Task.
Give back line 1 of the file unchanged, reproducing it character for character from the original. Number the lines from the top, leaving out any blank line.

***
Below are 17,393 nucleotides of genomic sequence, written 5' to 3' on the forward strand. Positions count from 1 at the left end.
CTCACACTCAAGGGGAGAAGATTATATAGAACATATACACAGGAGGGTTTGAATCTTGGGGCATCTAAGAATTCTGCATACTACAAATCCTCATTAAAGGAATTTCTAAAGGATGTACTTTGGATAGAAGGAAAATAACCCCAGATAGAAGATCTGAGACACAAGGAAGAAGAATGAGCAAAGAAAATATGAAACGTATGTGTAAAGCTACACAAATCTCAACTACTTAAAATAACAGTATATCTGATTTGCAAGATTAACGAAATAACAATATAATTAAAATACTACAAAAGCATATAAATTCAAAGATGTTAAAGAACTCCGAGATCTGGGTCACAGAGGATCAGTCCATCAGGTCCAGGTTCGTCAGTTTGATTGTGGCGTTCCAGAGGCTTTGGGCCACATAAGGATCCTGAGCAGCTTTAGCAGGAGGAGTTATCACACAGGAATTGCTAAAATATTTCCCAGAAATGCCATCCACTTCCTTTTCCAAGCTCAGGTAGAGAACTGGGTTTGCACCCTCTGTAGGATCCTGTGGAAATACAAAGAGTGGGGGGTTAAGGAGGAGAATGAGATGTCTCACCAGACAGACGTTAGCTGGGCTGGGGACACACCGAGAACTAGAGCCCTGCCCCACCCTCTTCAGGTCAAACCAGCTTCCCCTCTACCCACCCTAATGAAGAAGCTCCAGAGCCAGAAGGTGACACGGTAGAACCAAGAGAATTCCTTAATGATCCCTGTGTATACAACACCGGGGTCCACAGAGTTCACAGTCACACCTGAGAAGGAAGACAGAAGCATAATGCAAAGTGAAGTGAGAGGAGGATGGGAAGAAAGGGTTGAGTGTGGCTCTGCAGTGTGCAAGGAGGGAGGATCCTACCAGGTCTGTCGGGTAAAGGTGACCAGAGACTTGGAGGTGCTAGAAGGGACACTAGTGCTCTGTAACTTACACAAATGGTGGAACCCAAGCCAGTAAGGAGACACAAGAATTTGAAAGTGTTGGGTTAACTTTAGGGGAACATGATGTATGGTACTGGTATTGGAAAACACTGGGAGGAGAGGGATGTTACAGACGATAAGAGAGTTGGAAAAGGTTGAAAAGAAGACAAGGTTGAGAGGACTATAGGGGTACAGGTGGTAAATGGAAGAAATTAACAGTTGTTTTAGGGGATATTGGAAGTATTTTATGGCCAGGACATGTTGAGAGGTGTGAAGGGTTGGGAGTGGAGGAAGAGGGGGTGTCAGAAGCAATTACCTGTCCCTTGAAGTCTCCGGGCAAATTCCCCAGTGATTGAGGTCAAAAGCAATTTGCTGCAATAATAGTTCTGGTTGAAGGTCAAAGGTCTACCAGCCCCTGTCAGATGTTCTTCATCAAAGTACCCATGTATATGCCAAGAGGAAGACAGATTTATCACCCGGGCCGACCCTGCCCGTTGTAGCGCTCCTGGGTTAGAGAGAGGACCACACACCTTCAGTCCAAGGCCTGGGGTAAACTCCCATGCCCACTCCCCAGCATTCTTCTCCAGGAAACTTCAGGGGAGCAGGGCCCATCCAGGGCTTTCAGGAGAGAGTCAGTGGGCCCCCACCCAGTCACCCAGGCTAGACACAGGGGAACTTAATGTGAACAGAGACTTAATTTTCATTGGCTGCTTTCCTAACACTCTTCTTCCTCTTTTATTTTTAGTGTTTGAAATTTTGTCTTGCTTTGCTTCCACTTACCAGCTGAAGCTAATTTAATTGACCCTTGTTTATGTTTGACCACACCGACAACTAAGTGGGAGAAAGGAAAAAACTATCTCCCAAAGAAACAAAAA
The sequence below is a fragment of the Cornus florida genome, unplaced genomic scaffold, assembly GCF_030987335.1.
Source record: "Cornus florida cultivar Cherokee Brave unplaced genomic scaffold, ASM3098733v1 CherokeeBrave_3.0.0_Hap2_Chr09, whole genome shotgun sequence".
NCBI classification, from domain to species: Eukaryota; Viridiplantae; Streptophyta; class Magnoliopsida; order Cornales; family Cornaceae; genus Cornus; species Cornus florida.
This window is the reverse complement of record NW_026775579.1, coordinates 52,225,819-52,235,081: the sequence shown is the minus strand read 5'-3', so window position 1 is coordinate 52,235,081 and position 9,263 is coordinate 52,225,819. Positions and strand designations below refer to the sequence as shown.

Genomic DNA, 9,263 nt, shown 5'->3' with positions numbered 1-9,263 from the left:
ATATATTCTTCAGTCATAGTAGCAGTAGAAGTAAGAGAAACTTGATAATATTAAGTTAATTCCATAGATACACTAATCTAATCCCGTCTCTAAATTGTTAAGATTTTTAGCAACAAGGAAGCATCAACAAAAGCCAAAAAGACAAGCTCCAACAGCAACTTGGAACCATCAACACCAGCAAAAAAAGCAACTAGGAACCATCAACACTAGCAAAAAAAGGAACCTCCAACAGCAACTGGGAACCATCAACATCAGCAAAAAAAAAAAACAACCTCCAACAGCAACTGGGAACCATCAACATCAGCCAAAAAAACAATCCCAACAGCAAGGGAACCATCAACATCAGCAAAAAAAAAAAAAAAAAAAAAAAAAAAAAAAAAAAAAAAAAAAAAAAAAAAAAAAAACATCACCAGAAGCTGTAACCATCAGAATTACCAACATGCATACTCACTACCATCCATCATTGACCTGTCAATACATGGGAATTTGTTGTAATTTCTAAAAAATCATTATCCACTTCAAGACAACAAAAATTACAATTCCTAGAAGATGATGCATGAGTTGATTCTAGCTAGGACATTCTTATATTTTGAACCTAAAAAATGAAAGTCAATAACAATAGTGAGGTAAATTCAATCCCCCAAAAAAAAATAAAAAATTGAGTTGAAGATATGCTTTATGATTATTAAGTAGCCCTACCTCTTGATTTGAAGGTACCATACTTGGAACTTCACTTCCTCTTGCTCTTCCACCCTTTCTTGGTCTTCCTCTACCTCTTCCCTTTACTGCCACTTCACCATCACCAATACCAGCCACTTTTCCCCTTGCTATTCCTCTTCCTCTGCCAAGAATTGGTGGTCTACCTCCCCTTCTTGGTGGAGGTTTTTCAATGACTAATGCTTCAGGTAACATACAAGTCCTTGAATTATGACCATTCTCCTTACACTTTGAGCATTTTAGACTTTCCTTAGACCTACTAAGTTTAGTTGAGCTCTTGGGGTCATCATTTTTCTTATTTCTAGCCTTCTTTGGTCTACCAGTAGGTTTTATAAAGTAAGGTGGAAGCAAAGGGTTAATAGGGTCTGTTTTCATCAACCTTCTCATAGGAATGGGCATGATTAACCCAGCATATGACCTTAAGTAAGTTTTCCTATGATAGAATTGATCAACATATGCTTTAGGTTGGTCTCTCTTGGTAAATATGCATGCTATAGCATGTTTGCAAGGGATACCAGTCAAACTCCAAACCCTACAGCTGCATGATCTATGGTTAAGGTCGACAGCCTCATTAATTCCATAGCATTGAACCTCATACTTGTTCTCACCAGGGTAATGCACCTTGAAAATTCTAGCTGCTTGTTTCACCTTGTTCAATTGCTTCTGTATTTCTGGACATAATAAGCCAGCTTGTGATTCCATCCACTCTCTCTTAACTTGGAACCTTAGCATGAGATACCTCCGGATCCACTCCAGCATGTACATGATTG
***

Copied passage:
Below are 17,393 nucleotides of genomic sequence, written 5' to 3' on the forward strand. Positions count from 1 at the left end.